Assistance sought for elderly solo traveler

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Jan 16th, 2009, 05:50 AM
  #1
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Assistance sought for elderly solo traveler

Years ago, my step-father swore he would never fly again and yet is now booked on a Delta flight from Baltimore to Melbourne, FL next month.

He hasn't flown in years and it's obvious he is becoming more and more anxious over gate changes in Atlanta, new-to-him security procedures, etc.. Any suggestions on what I can do to help him prepare mentally for this trip? He's an active 79 but doesn't travel and when he did travel didn't travel well.

There's no way to pre-determine which gate he'll arrive, depart in Atlanta is there? I know gate changes are a frequent occurrence but thought if he had a general idea it might help him. I feel tempted to write out step by step instructions on how to navigate the airports.

Any thoughts or suggestions are appreciated, anything I can do to help allay his fears...thank you!
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Jan 16th, 2009, 06:05 AM
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Must be an important trip since he sounds like he really does not like to travel.

You say flight is already booked, so I am sorry for this advice - but I would have booked him on one of the many non-stops from Washington area to Orlando - assuming he has someone to meet him there.

But since he is already booked, time to move on. Would he tolerate getting a wheelchair transport at Atlanta? That way he would surely make the connection. Atlanta is especially troublesome since his gate to gate transfer might even involve a ride on one of the trains.

On the departure city, if someone can go with him, they should be able to get a pass beyond security if they ask at check-in. Then at least he will get on the plane. At destination, just tell him to follow everyone else to luggage area and have someone meet him there.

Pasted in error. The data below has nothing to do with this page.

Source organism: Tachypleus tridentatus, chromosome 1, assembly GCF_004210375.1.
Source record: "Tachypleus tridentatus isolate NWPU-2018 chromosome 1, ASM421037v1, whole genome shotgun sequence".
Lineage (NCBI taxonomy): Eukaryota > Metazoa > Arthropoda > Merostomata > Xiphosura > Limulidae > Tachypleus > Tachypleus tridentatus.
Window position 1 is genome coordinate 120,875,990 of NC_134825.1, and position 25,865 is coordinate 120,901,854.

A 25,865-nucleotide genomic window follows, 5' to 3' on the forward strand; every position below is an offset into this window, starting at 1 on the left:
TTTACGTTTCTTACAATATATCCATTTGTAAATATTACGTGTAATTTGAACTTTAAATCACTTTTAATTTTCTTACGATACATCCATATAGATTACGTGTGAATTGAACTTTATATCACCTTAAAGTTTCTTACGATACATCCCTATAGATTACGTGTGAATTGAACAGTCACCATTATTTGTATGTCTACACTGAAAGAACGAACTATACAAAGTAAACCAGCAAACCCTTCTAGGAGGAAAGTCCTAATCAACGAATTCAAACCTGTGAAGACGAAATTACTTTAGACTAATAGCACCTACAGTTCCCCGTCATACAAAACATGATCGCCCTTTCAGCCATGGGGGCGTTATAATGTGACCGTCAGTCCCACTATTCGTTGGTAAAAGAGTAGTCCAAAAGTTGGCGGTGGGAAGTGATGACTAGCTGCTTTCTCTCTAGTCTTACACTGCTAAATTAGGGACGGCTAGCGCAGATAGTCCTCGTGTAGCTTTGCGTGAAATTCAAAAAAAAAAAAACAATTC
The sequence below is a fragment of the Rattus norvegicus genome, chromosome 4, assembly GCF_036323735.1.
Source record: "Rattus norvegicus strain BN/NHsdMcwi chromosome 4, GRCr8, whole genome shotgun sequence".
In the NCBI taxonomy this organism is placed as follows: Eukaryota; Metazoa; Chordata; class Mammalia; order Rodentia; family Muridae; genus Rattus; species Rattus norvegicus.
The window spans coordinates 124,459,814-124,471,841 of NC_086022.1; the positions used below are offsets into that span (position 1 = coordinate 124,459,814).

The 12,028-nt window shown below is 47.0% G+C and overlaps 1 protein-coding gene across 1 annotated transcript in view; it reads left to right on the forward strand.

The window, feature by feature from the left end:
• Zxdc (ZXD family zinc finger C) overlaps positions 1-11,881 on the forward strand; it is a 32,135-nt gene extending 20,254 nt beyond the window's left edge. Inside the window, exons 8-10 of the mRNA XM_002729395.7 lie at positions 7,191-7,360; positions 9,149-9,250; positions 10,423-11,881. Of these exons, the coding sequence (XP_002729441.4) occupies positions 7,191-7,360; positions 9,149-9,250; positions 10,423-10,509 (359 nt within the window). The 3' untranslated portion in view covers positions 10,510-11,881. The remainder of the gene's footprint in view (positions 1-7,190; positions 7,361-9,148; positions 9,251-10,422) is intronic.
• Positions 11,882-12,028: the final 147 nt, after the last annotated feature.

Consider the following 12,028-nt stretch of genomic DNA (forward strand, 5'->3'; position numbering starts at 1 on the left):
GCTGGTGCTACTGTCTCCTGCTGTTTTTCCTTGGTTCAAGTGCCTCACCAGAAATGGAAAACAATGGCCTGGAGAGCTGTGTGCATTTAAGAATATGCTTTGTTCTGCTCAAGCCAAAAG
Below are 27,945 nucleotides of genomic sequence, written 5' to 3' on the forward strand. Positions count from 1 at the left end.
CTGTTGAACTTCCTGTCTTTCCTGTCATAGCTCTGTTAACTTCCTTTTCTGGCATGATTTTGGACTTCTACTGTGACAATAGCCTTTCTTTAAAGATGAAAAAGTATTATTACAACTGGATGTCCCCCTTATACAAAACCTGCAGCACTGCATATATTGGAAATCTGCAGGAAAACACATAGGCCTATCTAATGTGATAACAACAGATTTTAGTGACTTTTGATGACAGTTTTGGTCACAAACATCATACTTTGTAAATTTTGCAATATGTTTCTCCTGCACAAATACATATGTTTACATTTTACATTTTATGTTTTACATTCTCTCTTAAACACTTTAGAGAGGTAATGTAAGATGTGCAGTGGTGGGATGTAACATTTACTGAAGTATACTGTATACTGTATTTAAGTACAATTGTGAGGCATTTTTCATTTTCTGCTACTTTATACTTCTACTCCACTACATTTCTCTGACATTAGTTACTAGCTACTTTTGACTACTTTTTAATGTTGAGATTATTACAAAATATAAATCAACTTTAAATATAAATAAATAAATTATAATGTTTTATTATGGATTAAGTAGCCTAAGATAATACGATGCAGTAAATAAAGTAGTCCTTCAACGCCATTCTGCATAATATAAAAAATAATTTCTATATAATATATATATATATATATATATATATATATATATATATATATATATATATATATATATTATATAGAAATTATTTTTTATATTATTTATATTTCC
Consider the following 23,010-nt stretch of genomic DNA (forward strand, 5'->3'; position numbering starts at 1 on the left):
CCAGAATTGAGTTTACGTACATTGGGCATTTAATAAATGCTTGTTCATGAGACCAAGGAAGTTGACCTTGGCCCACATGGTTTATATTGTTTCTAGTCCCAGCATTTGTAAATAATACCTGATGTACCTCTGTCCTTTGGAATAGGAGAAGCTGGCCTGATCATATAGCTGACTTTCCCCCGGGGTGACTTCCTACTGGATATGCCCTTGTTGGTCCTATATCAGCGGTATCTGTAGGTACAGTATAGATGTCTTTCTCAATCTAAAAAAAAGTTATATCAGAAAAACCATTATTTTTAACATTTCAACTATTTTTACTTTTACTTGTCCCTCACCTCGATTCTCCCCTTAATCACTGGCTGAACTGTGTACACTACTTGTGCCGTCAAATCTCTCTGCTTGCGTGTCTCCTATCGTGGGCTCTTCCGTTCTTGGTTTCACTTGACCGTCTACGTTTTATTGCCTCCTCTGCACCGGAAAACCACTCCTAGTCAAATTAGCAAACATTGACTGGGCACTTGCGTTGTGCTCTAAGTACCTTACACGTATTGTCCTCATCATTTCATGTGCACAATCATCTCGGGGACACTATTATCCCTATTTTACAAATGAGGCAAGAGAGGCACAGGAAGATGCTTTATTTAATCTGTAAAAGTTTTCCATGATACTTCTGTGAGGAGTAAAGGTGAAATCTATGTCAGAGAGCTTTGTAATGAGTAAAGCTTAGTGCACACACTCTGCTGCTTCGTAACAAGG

And since he is an inexperienced traveler, be sure to prep him on what happens at security (why do I picture an elderly man fighting with TSA and refusing to take off his shoes), the necessity to bring his own food. And bringing up a more delicate subject - many elderly have limited bladder capacity and control - so warn him he may not be allowed to get up while on plane and use bathroom anytime he wants.

In a time when so many flights involve delays, changes, and other annoyances, try to prepare him for that likelihood without scaring him half to death. Might also be worth getting him a cell phone if he does not have one so he can call you or someone else when something goes wrong.
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Jan 16th, 2009, 07:23 AM
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I'm sure you've thought of this, but call DL and arrange to have someone assist him. Airlines are used to this - and we've done that for several elderly relatives. From the time of check-in BWI (or whichever airport), through the transfers in ATL, to meeting someone in Melbourne, he can get an escort. Sometimes you'll have to pay for the service, but it's well worth it.
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Jan 16th, 2009, 08:11 AM